Serious concerns over the safety of cyclists in Oxford have been raised by local election candidates in recent hustings.
Last Wednesday saw party candidates for Oxford East expressing the need for cyclists’ safety to be considered as a central concern during the General Elections hustings held in Oxford Town Hall’s Assembly Room.
Across parties, candidates made reference to issues surrounding student and local cyclists, with Liberal Democrat candidate Alastair Murray highlighting the fact that “adults are too scared to cycle” and Labour representative Tom Hayes (in place of candidate Rt Hon. Andrew Smith) noting that a major concern was individuals being deterred from cycling due to the “pretty shabby” level of investments in road and cycling facilities.
The issue of safety for cyclists was also addressed by Ann Duncan, Green Party candidate, who said that there had “been too many deaths and serious injuries among cyclists”, with 2013 data (the most recent available) 295 cyclist injuries in that year alone, over 50 of them classed as “severe”.
Ann Duncan affirmed that the issue remained a priority for the party, stating: “In Oxford, we have been working very hard in the Council to improve cycling safety. Nationally, the Green Party will spend about £30pa per capita on active transport – three times the current level — to fund separate cycle lanes, joined up routes, cycle hubs, training and other measures to make cycling safe and pleasant in the city. We would also require proper safety equipment in lorries”.
Speaking to The Oxford Student, Tom Hayes suggested various solutions to the pressing issue stating: ‘We need to provide more funding for cycling from the current transport budget to enable cities like Oxford to provide far better provision for bikes. Too many of the current cycle lanes are not sufficiently protected from the traffic, end abruptly or meander on and off the roads. We also need to get better at speedily tackling potholes that make cycling in Oxford dangerous and damage cars”.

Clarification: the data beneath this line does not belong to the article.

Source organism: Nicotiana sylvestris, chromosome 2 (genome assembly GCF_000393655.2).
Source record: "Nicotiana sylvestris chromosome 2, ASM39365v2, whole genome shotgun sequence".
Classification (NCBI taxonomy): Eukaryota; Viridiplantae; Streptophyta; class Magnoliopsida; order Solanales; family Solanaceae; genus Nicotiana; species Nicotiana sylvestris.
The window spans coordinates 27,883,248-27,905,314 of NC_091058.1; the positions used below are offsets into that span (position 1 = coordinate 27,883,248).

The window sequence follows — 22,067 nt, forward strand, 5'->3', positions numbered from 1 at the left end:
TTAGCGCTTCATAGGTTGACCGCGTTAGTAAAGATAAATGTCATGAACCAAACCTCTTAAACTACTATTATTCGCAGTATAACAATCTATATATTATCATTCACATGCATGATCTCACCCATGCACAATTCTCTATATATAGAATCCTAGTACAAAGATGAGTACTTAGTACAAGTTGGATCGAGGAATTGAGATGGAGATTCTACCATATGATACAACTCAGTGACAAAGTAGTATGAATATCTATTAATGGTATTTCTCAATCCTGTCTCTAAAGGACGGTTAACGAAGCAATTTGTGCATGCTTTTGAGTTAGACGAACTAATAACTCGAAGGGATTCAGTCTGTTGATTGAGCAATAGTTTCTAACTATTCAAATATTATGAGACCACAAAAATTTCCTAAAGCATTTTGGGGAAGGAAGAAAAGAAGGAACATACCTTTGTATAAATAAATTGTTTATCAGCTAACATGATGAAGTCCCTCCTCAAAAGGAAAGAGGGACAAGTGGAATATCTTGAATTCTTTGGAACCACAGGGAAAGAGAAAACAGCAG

The event was chaired by Dr Barbara Hammond, CEO of Oxford’s Low Carbon Hub, and was organised to specifically tackle environmental issues throughout the East Oxfordshire area (such as flooding, sustainable energy policy, air quality, pesticides and biodiversity and active transport).
For Oxford City Council, cycling remains a priority. Free cycle training is granted to children, whilst ‘The Broken Spoke Bike Co-Op’ provides training for adults to enable cyclists to understand the dangers of the road and how best to avoid them. More recently, capital funds were directed towards the the ‘Oxford Cycle City Initiative’. The four year scheme which began in 2012 and will be finalised in 2016 and was designed to improve cycling experiences for residents within the city. The £367,000 initiative has set about training inexperienced cyclists, instigated new signage in Headington and resurfaced the Meadow lane path. Meanwhile, Redbridge Park and Ride as well as Seacourt Park and ride, is due to be completed by summer 2015.